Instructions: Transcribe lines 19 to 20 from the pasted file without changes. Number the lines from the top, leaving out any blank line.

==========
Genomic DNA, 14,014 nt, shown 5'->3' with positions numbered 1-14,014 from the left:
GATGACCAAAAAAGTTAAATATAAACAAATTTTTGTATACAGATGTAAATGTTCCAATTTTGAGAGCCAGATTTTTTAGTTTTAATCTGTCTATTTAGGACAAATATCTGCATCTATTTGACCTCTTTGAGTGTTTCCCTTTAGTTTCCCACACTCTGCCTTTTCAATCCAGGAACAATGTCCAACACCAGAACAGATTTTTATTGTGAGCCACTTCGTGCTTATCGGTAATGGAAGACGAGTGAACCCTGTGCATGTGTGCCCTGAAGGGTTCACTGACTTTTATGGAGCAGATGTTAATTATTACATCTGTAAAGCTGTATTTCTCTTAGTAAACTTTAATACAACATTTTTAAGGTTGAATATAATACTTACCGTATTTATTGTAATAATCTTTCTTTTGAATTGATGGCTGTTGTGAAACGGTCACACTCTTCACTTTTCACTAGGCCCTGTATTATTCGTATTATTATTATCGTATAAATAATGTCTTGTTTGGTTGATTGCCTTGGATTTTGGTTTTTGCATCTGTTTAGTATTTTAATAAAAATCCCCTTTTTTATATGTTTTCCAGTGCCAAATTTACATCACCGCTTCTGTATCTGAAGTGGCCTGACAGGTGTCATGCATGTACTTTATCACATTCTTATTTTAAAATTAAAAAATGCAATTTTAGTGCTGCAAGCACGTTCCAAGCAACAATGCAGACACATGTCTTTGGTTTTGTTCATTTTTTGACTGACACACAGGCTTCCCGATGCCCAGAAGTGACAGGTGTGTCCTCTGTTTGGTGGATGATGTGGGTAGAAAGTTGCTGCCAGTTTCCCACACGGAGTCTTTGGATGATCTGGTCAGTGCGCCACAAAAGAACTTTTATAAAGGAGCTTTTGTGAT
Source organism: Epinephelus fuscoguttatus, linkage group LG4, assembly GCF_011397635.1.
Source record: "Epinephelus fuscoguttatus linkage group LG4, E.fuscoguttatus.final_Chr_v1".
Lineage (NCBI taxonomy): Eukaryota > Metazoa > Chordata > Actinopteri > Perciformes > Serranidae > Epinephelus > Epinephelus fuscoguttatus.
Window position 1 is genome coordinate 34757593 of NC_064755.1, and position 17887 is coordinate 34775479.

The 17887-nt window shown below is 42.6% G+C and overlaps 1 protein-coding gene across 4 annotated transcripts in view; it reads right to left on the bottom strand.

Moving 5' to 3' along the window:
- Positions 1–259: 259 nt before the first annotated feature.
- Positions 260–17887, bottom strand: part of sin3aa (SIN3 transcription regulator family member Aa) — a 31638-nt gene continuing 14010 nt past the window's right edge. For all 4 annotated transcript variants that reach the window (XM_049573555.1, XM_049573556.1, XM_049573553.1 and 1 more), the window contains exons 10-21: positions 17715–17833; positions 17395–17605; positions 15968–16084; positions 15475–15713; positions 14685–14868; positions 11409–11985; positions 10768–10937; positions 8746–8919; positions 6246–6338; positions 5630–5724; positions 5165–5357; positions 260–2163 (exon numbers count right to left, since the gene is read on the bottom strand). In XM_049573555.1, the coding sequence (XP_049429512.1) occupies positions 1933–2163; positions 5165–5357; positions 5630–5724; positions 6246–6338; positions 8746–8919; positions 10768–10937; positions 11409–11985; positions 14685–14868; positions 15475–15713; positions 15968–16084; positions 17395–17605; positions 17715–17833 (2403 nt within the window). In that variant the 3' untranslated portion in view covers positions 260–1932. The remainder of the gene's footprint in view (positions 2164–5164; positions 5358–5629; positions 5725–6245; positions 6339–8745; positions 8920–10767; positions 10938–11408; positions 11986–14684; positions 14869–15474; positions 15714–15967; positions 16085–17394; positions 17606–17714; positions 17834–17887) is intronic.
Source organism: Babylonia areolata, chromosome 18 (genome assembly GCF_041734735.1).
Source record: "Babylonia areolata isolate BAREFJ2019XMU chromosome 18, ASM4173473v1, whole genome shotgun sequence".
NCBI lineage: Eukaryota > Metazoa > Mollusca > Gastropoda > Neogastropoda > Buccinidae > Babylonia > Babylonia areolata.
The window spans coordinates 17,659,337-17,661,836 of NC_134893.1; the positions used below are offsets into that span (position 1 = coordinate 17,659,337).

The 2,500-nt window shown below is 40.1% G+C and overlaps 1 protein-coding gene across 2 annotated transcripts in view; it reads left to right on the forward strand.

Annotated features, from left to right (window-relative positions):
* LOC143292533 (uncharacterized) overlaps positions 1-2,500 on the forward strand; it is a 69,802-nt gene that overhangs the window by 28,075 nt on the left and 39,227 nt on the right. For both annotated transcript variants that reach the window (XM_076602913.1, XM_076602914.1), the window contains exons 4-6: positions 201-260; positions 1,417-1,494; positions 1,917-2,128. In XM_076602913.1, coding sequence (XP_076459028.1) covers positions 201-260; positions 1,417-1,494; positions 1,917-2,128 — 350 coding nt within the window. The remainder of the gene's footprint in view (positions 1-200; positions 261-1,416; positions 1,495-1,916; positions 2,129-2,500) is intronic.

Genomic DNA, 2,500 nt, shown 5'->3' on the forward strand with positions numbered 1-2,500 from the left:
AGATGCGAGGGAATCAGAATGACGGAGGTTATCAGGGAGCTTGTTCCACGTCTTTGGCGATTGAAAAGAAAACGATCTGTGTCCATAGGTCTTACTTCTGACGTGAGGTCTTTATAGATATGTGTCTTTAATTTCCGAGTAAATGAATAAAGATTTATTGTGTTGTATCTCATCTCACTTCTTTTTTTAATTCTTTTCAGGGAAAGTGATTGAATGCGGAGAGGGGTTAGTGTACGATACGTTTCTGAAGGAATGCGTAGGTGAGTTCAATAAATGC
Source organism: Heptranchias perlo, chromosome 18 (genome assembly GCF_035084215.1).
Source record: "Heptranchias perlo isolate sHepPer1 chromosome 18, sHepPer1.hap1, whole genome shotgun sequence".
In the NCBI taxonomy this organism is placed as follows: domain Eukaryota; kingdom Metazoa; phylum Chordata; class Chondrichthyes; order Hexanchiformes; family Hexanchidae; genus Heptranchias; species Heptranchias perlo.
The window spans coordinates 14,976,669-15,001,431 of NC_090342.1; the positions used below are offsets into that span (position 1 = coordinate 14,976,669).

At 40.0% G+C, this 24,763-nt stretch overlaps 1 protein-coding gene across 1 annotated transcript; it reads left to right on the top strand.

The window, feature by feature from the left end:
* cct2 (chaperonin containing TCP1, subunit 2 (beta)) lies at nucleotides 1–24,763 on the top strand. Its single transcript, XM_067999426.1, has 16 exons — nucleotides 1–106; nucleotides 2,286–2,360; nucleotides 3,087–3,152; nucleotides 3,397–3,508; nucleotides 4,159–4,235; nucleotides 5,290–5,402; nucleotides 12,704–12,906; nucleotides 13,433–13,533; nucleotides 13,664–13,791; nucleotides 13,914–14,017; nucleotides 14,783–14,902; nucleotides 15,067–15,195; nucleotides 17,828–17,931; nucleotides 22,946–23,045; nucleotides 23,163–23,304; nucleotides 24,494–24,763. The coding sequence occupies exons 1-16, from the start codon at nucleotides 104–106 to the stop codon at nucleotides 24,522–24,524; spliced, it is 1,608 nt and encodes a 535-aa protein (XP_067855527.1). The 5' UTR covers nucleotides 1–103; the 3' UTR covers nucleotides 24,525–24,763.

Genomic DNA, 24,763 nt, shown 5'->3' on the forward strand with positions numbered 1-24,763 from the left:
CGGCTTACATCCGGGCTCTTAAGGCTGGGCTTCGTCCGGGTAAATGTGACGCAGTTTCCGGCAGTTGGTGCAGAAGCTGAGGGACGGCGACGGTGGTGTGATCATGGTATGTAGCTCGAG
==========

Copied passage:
AGATGCGAGGGAATCAGAATGACGGAGGTTATCAGGGAGCTTGTTCCACGTCTTTGGCGATTGAAAAGAAAACGATCTGTGTCCATAGGTCTTACTTCTGACGTGAGGTCTTTATAGATATGTGTCTTTAATTTCCGAGTAAATGAATAAAGATTTATTGTGTTGTATCTCATCTCACTTCTTTTTTTAATTCTTTTCAGGGAAAGTGATTGAATGCGGAGAGGGGTTAGTGTACGATACGTTTCTGAAGGAATGCGTAGGTGAGTTCAATAAATGC
Source organism: Heptranchias perlo, chromosome 18 (genome assembly GCF_035084215.1).